Thursday, December 13, 2012

Canadian Forces Describe Multiple Mental Health Problems

Almost one in three members of Canadian Forces deployed to Kandahar, Afghanistan, and surveyed in 2010 reported suffering a stress, emotional, alcohol, or family problem, according to a report in the December Canadian Journal of Psychiatry. In the same survey, 8.5 percent of the 1,572 respondents’ described symptoms of acute traumatic stress, major depression, or generalized anxiety that exceeded civilian criteria, reported Bryan Garber, M.D., M.Sc., of the Directorate of Mental Health, Canadian Forces Health Services Group Headquarters, in Ottawa. Only 26 percent of respondents with a mental health problem expressed an interest in getting help.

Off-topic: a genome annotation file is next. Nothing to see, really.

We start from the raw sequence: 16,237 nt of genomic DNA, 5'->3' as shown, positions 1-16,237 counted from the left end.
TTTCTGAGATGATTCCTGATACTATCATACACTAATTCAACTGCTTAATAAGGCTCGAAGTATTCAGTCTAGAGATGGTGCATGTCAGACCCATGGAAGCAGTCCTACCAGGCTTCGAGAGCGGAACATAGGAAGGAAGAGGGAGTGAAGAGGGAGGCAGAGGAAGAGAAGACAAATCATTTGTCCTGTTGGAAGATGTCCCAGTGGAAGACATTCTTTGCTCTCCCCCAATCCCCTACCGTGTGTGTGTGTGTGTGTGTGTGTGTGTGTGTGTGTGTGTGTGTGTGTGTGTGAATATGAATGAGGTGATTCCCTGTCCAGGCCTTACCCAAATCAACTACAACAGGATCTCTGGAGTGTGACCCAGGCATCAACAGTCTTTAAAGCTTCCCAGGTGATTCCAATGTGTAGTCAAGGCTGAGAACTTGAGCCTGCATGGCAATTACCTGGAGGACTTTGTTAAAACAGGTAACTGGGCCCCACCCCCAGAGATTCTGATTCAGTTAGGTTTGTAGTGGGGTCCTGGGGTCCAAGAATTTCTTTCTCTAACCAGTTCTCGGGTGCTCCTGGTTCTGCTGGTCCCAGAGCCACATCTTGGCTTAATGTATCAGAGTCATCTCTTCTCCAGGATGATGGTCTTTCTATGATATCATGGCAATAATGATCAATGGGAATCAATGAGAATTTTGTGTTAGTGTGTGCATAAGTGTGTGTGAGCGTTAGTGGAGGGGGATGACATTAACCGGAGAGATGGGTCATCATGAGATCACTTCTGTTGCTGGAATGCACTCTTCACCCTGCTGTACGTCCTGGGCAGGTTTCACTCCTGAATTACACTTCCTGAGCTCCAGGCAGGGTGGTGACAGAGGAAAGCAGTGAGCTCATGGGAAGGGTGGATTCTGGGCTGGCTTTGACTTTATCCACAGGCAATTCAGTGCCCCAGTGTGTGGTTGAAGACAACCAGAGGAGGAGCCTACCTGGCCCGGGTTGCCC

Greater combat exposure and being based in more-isolated posts increased the prevalence of those three mental health or behavioral problems.

“The needs base for psychosocial support extends beyond personnel who meet conventional questionnaire criteria for traumatic stress, depression, or generalized anxiety,” concluded Garber and colleagues. “Future research is needed to understand what precise problems are driving this larger needs base and what precise supports (clinical or nonclinical) would be most appropriate.”

For more in Psychiatric News about research into military mental health, click here.
(Image: Stefan Ataman/


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